Legislation expanding the state’s expungements laws to allow residents to set aside old and low-level convictions will be introduced in the House this week, lawmakers announced in Detroit and Kalamazoo on Monday.

The legislation has been in the works for much of the year and has general support of prosecutors and law enforcement (See Gongwer Michigan Report, July 12, 2019).

A six-bill package will formally be introduced this week in the House, lawmakers said, and would allow those with up to three felonies to have their convictions set aside as long as none are assaultive. Individuals with an assaultive crime on their record can apply to have up to two felonies and three misdemeanors set aside.

Some could also see convictions automatically set aside if they otherwise qualify and none of the convictions are for an assaultive crime or serious misdemeanor and all are punishable by less than 10 years in prison.

“The innovative reforms we’re proposing will make Michigan a leader in criminal justice reform,” House Judiciary Committee Chair Rep. Graham Filler (R-DeWitt) said in a statement. “By removing barriers for former offenders, we will give them new opportunities to thrive while simultaneously expanding the pool of workers available to Michigan job providers looking to grow.”

The proposed bill package would also allow for those with misdemeanor marijuana convictions to petition for a set aside if the behavior that led to the conviction is legal under current law; allow separate convictions from the same incident to be considered one felony if none of the crimes were assaultive and none had a penalty greater than 10 years in prison; and allow for the expungement of some traffic offenses, though driving under the influence and traffic crimes causing serious injury or death would not qualify.

Current law allows those with one felony and no more than two misdemeanor convictions to apply to have only the felony set aside. Those with no more than two misdemeanors can apply to have one or both set aside.

“Under current law, those who have already taken accountability for their actions may still find it difficult to move ahead in life because of their record,” said Rep. Sherry Gay-Dagnogo (D-Detroit), one of the bill sponsors. “Reforming our state’s expungement process will ensure eligible community members are able to access gainful employment, financing options for housing, and pursue or continue their education.”

Under the bills, those seeking to set aside misdemeanors with no felonies could petition after three years, those with a serious misdemeanor or a felony could petition after five years and those seeking to set aside more than one felony could petition after seven years.

“Expungement of criminal convictions from the public record is an important part of creating a society where justice is focused on rehabilitating offenders,” said Rep. David LaGrand (D-Grand Rapids). “People who make mistakes, but who have turned their life around, shouldn’t be given a life-sentence of public shame. I’m glad to be a part of this bill package on improving the rules for expungement and look forward to working with my colleagues on this issue.”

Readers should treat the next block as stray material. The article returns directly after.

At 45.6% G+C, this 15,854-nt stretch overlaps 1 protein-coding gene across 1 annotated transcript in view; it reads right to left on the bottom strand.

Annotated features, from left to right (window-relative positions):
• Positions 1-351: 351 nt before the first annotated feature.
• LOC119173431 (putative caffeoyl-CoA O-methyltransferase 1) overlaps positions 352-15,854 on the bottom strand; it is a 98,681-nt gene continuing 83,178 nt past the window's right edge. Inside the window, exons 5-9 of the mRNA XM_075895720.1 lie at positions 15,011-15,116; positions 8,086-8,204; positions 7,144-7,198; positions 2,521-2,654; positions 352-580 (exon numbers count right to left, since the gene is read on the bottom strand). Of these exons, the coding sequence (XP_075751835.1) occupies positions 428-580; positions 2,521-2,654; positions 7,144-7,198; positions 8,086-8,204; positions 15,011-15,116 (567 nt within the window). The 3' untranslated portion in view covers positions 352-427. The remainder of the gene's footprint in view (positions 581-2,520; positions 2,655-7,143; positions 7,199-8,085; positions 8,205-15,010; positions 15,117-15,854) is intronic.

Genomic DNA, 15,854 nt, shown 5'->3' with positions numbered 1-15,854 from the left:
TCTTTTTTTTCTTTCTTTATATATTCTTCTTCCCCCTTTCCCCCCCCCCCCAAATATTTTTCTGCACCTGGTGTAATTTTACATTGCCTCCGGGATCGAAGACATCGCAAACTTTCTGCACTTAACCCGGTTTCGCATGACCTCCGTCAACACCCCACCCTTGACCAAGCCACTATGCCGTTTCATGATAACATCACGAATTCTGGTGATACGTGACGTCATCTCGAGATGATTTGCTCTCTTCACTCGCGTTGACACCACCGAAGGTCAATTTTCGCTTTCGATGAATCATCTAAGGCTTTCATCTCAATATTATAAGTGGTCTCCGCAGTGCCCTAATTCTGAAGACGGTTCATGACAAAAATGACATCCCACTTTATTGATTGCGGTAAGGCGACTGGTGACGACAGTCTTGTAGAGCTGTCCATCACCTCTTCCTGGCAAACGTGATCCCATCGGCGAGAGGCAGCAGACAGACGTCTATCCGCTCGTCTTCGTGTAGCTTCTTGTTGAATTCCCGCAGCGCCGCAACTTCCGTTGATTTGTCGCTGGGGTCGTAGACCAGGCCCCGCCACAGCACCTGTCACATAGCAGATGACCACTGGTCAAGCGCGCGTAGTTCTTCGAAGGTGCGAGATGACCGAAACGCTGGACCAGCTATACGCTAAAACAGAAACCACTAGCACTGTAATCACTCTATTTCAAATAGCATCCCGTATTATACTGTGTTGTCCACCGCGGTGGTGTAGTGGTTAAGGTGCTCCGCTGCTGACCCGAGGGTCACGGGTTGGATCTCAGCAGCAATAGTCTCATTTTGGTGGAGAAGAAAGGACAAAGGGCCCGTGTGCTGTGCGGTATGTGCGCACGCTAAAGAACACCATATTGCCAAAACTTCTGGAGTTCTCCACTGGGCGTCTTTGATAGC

Hundreds of thousands of people could benefit from the proposed reforms, lawmakers and advocates said.

“By expanding eligibility and automating significant parts of the expungement process, this package takes significant steps toward fixing Michigan’s broken expungement system and puts Michigan on track to be a national leader on expungement reform,” Safe and Just Michigan Executive Director John Cooper said in a statement. “Clean slate legislation is smart policy that will open up opportunity for thousands of people. Clean slate is good for Michigan’s workforce, good for taxpayers, and good for public safety. We look forward to working with Representative Filler to ensure that everyone working hard to succeed has a real chance in Michigan.”

David Guenthner, with the Mackinac Center for Public Policy, also praised the bills, saying those who have committed crimes should be punished appropriately, but also deserve the opportunity to get out from under past mistakes.

“Unfortunately, too many Michiganders continue to be deprived of jobs and suitable housing due to decades-old criminal convictions, many for minor offenses,” he said. “Public safety is enhanced when those who have committed crimes don’t repeat or escalate that behavior. By offering ex-offenders in Michigan the potential to find better jobs and move on with their lives, the expungement bills provide a clear incentive for them to model upstanding behavior.”


Original source: www.gongwer.com
Release date: September 9, 2019